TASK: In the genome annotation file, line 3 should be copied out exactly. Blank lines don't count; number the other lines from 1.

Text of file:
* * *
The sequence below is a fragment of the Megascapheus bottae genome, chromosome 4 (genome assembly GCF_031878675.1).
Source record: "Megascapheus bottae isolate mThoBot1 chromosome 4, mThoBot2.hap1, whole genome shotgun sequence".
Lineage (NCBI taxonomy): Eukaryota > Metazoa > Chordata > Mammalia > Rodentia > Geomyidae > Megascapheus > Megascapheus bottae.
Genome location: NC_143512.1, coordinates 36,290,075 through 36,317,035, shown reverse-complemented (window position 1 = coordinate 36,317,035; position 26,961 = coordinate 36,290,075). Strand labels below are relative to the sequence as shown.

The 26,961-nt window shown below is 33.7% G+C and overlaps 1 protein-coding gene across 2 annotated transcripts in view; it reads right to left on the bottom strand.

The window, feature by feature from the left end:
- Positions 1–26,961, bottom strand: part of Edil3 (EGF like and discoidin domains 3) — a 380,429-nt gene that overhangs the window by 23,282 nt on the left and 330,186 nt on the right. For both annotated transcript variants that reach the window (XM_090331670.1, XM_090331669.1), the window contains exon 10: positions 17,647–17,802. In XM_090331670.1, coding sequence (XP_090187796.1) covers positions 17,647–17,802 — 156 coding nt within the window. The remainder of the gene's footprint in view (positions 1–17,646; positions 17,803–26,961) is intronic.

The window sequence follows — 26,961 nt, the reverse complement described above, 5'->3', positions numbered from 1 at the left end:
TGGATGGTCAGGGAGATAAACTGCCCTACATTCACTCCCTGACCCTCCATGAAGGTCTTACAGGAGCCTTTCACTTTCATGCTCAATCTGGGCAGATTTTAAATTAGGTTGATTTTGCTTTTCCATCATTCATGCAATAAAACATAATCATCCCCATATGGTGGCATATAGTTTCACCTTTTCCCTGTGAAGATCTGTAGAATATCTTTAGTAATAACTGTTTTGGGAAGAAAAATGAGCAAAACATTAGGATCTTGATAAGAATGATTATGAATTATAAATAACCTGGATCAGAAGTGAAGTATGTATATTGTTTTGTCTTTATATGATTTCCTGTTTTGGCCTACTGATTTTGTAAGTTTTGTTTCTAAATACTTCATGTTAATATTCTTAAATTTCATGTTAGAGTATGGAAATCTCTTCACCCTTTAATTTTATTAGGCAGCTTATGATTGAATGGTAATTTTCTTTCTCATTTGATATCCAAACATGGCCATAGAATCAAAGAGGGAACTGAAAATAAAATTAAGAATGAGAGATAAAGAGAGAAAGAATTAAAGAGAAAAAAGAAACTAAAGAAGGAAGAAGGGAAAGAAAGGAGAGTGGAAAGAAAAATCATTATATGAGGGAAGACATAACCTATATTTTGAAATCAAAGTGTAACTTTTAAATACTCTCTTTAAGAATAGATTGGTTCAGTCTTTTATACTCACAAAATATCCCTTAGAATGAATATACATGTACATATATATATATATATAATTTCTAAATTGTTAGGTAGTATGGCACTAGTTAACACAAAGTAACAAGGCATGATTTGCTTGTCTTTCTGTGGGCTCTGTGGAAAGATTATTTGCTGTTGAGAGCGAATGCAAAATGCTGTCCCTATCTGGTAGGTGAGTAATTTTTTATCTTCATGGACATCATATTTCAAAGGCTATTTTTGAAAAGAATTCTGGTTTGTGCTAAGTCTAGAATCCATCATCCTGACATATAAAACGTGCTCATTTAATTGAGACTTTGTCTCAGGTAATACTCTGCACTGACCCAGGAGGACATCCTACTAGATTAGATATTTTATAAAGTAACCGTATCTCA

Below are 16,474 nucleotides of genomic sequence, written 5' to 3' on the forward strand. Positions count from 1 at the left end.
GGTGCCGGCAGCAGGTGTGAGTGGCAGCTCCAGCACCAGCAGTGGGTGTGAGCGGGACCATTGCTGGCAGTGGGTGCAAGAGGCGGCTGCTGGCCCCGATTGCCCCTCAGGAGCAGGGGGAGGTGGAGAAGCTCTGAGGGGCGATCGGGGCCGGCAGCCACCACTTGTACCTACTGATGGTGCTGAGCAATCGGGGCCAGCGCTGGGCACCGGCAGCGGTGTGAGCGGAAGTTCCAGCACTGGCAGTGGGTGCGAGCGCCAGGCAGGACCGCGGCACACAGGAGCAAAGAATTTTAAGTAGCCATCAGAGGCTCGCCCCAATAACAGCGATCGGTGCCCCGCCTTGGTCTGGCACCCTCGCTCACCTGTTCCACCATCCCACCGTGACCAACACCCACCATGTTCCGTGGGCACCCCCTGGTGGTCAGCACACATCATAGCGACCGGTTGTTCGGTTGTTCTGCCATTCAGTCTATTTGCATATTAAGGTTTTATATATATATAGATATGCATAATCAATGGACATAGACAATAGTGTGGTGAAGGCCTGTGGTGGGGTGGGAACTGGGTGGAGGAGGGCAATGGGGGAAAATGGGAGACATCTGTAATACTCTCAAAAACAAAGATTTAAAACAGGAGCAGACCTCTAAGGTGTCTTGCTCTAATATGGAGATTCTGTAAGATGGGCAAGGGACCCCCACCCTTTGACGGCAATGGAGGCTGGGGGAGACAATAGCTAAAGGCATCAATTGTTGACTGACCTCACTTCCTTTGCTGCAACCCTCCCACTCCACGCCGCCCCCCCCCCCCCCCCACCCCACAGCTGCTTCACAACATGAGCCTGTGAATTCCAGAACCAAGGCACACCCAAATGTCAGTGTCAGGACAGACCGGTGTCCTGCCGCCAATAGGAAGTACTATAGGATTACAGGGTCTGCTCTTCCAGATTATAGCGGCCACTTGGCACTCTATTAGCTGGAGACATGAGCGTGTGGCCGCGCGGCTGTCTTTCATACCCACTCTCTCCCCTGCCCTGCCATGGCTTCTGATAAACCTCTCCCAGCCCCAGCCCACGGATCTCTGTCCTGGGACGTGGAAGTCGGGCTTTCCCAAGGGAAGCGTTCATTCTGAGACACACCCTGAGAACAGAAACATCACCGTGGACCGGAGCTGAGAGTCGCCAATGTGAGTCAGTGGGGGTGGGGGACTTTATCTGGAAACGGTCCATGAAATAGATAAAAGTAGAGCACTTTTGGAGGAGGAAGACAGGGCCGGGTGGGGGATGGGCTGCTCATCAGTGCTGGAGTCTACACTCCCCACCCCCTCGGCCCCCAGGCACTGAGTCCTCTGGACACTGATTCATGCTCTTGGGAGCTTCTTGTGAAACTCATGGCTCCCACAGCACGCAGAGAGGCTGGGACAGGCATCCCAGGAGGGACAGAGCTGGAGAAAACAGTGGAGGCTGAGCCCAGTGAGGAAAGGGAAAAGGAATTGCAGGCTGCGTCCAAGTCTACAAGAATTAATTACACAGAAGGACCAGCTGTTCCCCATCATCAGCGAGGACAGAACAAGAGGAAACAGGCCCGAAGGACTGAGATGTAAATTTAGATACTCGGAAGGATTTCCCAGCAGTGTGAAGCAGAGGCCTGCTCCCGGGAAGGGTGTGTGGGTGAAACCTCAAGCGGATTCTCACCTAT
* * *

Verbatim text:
Lineage (NCBI taxonomy): Eukaryota > Metazoa > Chordata > Mammalia > Rodentia > Geomyidae > Megascapheus > Megascapheus bottae.